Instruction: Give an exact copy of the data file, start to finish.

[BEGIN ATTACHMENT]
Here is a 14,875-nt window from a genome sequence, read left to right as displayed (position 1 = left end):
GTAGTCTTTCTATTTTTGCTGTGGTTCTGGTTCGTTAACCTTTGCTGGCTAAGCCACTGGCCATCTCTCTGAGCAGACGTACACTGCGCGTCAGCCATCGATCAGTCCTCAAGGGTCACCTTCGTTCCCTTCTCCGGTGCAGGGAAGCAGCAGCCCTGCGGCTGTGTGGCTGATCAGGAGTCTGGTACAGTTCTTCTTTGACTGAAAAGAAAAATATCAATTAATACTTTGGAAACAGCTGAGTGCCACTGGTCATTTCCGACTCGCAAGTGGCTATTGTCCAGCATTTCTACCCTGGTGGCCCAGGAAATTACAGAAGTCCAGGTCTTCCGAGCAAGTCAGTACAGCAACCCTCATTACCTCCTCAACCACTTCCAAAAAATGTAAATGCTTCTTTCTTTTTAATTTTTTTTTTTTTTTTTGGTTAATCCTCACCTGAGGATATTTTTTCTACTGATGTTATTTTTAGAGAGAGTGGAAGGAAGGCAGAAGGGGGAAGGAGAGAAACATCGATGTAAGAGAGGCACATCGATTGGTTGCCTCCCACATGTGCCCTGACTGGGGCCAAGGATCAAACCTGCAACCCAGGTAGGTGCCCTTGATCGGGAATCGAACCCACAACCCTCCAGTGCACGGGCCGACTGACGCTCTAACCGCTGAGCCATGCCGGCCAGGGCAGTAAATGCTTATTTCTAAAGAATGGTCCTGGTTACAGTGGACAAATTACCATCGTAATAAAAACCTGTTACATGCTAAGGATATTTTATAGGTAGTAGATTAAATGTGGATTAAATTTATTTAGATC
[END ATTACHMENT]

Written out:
Here is a 14,875-nt window from a genome sequence, read left to right as displayed (position 1 = left end):
GTAGTCTTTCTATTTTTGCTGTGGTTCTGGTTCGTTAACCTTTGCTGGCTAAGCCACTGGCCATCTCTCTGAGCAGACGTACACTGCGCGTCAGCCATCGATCAGTCCTCAAGGGTCACCTTCGTTCCCTTCTCCGGTGCAGGGAAGCAGCAGCCCTGCGGCTGTGTGGCTGATCAGGAGTCTGGTACAGTTCTTCTTTGACTGAAAAGAAAAATATCAATTAATACTTTGGAAACAGCTGAGTGCCACTGGTCATTTCCGACTCGCAAGTGGCTATTGTCCAGCATTTCTACCCTGGTGGCCCAGGAAATTACAGAAGTCCAGGTCTTCCGAGCAAGTCAGTACAGCAACCCTCATTACCTCCTCAACCACTTCCAAAAAATGTAAATGCTTCTTTCTTTTTAATTTTTTTTTTTTTTTTTGGTTAATCCTCACCTGAGGATATTTTTTCTACTGATGTTATTTTTAGAGAGAGTGGAAGGAAGGCAGAAGGGGGAAGGAGAGAAACATCGATGTAAGAGAGGCACATCGATTGGTTGCCTCCCACATGTGCCCTGACTGGGGCCAAGGATCAAACCTGCAACCCAGGTAGGTGCCCTTGATCGGGAATCGAACCCACAACCCTCCAGTGCACGGGCCGACTGACGCTCTAACCGCTGAGCCATGCCGGCCAGGGCAGTAAATGCTTATTTCTAAAGAATGGTCCTGGTTACAGTGGACAAATTACCATCGTAATAAAAACCTGTTACATGCTAAGGATATTTTATAGGTAGTAGATTAAATGTGGATTAAATTTATTTAGATC